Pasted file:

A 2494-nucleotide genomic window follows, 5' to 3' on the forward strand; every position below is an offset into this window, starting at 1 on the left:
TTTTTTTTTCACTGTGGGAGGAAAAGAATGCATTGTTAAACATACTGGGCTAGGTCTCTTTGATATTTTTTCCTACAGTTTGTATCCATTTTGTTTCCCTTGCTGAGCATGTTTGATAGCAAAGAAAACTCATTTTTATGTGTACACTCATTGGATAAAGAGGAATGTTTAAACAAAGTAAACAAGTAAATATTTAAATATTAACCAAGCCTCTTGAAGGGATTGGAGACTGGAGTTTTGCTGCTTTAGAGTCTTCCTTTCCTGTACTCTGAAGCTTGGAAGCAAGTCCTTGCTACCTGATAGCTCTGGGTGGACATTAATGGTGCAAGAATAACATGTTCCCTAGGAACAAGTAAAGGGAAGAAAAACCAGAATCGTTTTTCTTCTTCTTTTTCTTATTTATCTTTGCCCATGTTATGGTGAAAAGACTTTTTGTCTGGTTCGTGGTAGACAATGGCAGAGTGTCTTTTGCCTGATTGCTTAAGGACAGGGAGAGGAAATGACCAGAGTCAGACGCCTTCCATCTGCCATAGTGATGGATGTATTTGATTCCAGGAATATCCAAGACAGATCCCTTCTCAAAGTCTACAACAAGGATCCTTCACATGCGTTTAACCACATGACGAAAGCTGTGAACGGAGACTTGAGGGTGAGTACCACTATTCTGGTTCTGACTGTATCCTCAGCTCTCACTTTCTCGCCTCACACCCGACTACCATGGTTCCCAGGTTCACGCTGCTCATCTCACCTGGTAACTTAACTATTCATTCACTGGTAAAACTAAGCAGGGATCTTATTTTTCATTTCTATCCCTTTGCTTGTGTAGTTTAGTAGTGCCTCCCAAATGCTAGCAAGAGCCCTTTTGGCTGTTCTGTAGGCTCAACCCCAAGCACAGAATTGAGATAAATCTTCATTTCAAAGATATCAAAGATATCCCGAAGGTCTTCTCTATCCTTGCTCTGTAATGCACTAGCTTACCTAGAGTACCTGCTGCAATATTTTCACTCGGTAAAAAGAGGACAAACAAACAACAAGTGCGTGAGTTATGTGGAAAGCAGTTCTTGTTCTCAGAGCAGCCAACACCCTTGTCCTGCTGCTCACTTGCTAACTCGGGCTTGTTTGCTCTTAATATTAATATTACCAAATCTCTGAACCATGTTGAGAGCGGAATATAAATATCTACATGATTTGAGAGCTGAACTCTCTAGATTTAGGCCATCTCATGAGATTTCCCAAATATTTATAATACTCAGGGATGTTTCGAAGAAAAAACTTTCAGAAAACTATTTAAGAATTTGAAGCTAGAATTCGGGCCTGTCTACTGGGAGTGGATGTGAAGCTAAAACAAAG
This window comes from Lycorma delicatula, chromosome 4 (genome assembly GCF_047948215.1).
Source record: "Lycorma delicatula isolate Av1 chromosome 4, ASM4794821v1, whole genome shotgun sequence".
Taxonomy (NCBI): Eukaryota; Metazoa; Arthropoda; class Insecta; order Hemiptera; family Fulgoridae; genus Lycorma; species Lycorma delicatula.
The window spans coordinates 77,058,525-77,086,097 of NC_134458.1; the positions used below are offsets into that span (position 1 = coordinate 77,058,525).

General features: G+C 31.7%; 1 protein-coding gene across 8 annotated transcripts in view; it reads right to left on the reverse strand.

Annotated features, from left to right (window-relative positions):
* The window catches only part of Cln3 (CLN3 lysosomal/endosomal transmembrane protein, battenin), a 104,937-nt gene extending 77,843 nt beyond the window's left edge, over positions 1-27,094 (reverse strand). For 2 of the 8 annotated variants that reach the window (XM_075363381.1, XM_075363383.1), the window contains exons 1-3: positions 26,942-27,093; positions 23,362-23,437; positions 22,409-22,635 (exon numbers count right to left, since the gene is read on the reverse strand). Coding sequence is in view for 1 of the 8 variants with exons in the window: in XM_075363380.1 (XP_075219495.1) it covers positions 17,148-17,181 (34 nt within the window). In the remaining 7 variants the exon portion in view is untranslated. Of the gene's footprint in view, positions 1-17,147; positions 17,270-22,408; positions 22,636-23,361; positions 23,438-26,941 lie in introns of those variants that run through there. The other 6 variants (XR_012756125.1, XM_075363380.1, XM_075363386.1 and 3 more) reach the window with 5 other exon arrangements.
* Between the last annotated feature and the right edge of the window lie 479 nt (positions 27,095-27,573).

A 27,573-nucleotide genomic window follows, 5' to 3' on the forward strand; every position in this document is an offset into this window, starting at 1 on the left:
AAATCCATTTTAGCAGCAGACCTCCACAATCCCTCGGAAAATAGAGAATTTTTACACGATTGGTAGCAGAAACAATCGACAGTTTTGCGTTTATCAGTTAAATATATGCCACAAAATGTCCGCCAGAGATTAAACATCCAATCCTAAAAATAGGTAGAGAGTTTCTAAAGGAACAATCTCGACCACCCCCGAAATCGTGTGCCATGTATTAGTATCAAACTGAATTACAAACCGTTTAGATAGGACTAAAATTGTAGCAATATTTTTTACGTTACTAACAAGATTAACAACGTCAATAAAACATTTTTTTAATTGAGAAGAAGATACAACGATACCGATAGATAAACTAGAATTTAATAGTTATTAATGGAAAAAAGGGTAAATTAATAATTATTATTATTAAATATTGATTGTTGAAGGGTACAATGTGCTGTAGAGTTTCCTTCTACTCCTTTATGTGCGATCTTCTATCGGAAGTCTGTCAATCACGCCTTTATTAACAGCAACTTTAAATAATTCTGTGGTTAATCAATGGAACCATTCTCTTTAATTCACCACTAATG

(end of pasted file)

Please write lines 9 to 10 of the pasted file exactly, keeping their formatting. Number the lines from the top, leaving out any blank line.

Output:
* The window catches only part of Cln3 (CLN3 lysosomal/endosomal transmembrane protein, battenin), a 104,937-nt gene extending 77,843 nt beyond the window's left edge, over positions 1-27,094 (reverse strand). For 2 of the 8 annotated variants that reach the window (XM_075363381.1, XM_075363383.1), the window contains exons 1-3: positions 26,942-27,093; positions 23,362-23,437; positions 22,409-22,635 (exon numbers count right to left, since the gene is read on the reverse strand). Coding sequence is in view for 1 of the 8 variants with exons in the window: in XM_075363380.1 (XP_075219495.1) it covers positions 17,148-17,181 (34 nt within the window). In the remaining 7 variants the exon portion in view is untranslated. Of the gene's footprint in view, positions 1-17,147; positions 17,270-22,408; positions 22,636-23,361; positions 23,438-26,941 lie in introns of those variants that run through there. The other 6 variants (XR_012756125.1, XM_075363380.1, XM_075363386.1 and 3 more) reach the window with 5 other exon arrangements.
* Between the last annotated feature and the right edge of the window lie 479 nt (positions 27,095-27,573).